This is HSJ’s fortnightly briefing covering quality, performance and finances in the mental health sector

Feedback and comments are welcome, so please feel free to email me in confidence.

Blunt instruments

It is too easy to give clinical commissioning groups a hard time over how they allocate their cash at a time when the numbers are looking increasingly impossible for everyone.

NHS England’s mental health dashboard, which launched last year, was meant to increase transparency on what was being spent in the sector and whether new cash was reaching frontline services.

But rather than shining a light on CCGs’ performance, it is being used as a blunt instrument with which to browbeat commissioners over their spending.

Either they are not spending enough on mental health services in general, not enough on specific services, not as much as planned, or not raising their spending enough.

In the past week, there have been three high profile stories about mental health spending:

This is in spite of an overall increase in mental health spending by CCGs – according to the dashboard – from £9.1bn in 2015-16 to £9.7bn in 2016-17.

So while CCGs are being heavily scrutinised for their mental health spending, many are increasing investment.

The trick is making sure it is going to the right places, and the dashboard is unable to tell us that.

Traversing the minefield

I have written many times – and probably will again – about former NHS Confederation chief Stephen Dalton’s “acid test” of new cash having to reach the front line.

This test is becoming more vital as we come to the midpoint of the Five Year Forward View for Mental Health. We need to know that the promised cash from NHS England and the Department of Health for new services is being properly invested and new funding is flowing into CCGs’ allocations.

The dashboard allows us to do this better than ever before. The latest figures, for quarter four of 2016-17, show:

  • Only 32 CCGs failed to meet the mental health investment standard of raising their spending on the sector in line with their allocation growth.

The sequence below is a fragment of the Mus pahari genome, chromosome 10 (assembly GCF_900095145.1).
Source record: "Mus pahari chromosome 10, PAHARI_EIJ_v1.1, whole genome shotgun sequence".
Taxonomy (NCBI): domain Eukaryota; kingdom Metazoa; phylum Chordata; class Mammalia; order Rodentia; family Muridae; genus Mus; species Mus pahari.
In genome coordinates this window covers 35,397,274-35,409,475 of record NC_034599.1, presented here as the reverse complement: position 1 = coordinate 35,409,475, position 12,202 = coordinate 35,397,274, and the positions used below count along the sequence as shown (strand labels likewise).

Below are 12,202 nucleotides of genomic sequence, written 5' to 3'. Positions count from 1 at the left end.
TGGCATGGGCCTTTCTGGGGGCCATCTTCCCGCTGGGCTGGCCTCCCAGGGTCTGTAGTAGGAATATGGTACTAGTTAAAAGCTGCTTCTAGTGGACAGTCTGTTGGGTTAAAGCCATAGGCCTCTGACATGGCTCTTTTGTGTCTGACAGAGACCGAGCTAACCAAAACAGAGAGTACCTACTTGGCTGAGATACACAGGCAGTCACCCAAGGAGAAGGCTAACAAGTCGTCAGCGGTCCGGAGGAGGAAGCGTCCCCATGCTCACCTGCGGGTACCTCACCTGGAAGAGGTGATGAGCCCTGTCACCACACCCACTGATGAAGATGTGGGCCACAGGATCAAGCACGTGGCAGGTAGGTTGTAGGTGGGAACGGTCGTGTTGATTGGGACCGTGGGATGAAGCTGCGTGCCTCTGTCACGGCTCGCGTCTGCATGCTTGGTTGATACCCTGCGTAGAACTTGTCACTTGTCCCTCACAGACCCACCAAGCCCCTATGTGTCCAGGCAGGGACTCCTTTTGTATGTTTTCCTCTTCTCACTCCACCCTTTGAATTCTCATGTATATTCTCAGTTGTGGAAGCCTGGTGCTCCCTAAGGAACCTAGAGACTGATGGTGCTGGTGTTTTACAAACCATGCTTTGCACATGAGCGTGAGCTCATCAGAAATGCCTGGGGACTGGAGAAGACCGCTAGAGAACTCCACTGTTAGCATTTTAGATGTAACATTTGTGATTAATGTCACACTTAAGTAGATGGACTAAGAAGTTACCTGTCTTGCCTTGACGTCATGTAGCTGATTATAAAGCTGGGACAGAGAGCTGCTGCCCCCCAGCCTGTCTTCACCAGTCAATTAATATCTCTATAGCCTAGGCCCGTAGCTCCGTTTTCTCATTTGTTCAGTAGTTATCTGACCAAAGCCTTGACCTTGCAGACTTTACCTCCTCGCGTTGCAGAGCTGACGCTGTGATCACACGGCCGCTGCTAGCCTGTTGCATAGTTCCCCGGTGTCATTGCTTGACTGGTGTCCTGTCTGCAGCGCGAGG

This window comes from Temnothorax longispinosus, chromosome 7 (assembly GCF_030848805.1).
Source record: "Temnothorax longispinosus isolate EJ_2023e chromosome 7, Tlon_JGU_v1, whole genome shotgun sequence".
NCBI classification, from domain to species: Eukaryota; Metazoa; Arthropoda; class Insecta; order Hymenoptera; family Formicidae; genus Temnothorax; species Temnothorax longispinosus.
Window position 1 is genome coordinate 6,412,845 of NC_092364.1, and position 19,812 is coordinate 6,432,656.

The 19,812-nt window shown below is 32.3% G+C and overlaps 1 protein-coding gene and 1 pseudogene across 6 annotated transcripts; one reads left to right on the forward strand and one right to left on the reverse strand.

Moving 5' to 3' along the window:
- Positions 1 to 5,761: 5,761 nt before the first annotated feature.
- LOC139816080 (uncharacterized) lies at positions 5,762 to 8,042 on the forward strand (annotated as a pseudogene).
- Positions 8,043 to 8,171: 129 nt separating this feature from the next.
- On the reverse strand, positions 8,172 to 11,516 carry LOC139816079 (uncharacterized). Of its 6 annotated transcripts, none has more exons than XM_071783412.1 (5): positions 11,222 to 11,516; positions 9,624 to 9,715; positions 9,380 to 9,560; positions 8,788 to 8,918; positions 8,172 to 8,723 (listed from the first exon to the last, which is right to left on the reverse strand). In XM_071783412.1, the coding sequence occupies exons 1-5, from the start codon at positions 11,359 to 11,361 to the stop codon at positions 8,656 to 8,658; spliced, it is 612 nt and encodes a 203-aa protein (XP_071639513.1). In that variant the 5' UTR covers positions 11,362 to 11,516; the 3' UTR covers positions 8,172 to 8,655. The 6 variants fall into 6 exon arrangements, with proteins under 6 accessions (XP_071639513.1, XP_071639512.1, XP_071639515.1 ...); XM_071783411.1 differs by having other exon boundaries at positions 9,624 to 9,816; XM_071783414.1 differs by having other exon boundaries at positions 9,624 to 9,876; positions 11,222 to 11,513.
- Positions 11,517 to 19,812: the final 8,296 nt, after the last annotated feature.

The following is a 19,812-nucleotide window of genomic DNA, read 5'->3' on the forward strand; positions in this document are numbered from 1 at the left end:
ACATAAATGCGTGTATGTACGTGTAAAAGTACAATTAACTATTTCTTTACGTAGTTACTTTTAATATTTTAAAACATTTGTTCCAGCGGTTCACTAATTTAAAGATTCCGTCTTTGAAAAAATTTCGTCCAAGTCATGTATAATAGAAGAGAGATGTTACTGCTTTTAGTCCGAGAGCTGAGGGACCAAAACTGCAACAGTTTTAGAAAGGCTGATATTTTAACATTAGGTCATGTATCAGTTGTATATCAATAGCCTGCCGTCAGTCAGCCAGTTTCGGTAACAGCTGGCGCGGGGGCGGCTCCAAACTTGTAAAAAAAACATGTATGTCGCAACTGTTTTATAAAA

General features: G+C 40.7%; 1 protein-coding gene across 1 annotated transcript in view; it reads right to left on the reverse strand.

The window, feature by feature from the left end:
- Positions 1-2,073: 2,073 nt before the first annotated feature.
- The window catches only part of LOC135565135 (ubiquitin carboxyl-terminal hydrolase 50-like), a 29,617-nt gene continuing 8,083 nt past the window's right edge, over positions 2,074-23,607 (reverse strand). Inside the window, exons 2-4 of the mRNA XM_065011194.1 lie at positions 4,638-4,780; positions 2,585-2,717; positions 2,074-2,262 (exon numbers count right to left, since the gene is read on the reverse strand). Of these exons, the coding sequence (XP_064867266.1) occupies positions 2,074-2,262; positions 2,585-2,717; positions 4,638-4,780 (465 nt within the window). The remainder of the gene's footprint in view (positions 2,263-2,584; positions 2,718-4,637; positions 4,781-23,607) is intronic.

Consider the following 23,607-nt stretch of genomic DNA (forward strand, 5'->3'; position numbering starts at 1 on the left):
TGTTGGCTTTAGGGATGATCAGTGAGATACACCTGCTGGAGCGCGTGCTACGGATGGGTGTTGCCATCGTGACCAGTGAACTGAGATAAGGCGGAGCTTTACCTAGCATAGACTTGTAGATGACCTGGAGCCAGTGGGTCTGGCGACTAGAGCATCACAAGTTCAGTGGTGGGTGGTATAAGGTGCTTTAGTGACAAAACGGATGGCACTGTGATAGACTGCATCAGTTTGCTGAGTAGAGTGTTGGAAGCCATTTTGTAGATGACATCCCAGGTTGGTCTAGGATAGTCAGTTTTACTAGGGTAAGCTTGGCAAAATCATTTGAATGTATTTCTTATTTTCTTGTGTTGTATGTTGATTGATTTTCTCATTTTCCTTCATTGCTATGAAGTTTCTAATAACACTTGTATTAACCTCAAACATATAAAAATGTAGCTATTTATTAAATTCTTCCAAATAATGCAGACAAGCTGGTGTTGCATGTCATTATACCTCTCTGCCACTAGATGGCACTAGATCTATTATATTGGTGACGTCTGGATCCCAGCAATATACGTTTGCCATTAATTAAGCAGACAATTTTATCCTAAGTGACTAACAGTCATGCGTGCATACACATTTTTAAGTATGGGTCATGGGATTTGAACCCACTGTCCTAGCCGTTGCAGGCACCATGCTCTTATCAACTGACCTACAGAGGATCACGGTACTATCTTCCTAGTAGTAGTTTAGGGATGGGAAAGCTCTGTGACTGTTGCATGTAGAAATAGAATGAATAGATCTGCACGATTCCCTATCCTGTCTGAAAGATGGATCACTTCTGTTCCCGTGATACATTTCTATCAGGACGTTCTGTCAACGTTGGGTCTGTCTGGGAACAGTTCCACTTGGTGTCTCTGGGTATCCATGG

• Twelve CCGs cut their mental health budgets in cash terms.
  • Twenty two reduced their mental health budgets in real terms.

This is important information, but the data is still a minefield.

Painting a complete picture

The biggest obstacle to transparency is data quality.

When HSJ approached CCGs about general or CYP mental health spending, some said that the data does not paint a complete picture of what they are spending on the sector.

This is a major problem with the dashboard – because if every CCG is submitting different data about its mental health spending we can’t compare like with like.

It makes trying to use the tool impossible because we do not know if we are comparing apples with apples and pears with pears, or apples with pears.

This is not uncommon for the NHS – new datasets are often something of a fruit salad in this regard.

Mental health spending is complicated, with some CCGs pulling multiple services together into a single block contract with a large provider. Other services are paid through primary or community care budgets – such as improving access to psychological therapies – while some mental health spending, such as section 117 after care, is often included in a CCG’s continuing healthcare budget.

So there could be millions of pounds of spending that is not captured by the dashboard.

While it appears to give clarity, it may actually be adding to the confusion over how resources are being used.

Until data quality issues are sorted out and we get complete and comparable data from every CCG in the country, we won’t know if promises are being broken or kept.

Exclusive: Variation in children's mental health spend 'seems unjustifiable'